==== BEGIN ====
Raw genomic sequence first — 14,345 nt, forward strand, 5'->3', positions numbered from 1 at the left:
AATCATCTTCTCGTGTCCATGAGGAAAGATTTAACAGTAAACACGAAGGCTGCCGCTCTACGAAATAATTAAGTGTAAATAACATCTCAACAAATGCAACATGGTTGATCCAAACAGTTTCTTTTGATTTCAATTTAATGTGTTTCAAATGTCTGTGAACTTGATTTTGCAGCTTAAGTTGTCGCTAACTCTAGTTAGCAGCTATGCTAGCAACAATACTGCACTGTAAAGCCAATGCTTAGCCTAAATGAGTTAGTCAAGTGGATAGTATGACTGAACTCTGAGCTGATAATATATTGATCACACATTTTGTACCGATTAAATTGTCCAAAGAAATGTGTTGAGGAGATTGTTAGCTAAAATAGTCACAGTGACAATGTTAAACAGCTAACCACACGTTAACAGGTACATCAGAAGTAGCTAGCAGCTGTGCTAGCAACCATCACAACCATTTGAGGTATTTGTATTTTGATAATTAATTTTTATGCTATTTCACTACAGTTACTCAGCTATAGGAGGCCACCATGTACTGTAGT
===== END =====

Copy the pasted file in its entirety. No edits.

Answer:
Raw genomic sequence first — 14,345 nt, forward strand, 5'->3', positions numbered from 1 at the left:
AATCATCTTCTCGTGTCCATGAGGAAAGATTTAACAGTAAACACGAAGGCTGCCGCTCTACGAAATAATTAAGTGTAAATAACATCTCAACAAATGCAACATGGTTGATCCAAACAGTTTCTTTTGATTTCAATTTAATGTGTTTCAAATGTCTGTGAACTTGATTTTGCAGCTTAAGTTGTCGCTAACTCTAGTTAGCAGCTATGCTAGCAACAATACTGCACTGTAAAGCCAATGCTTAGCCTAAATGAGTTAGTCAAGTGGATAGTATGACTGAACTCTGAGCTGATAATATATTGATCACACATTTTGTACCGATTAAATTGTCCAAAGAAATGTGTTGAGGAGATTGTTAGCTAAAATAGTCACAGTGACAATGTTAAACAGCTAACCACACGTTAACAGGTACATCAGAAGTAGCTAGCAGCTGTGCTAGCAACCATCACAACCATTTGAGGTATTTGTATTTTGATAATTAATTTTTATGCTATTTCACTACAGTTACTCAGCTATAGGAGGCCACCATGTACTGTAGT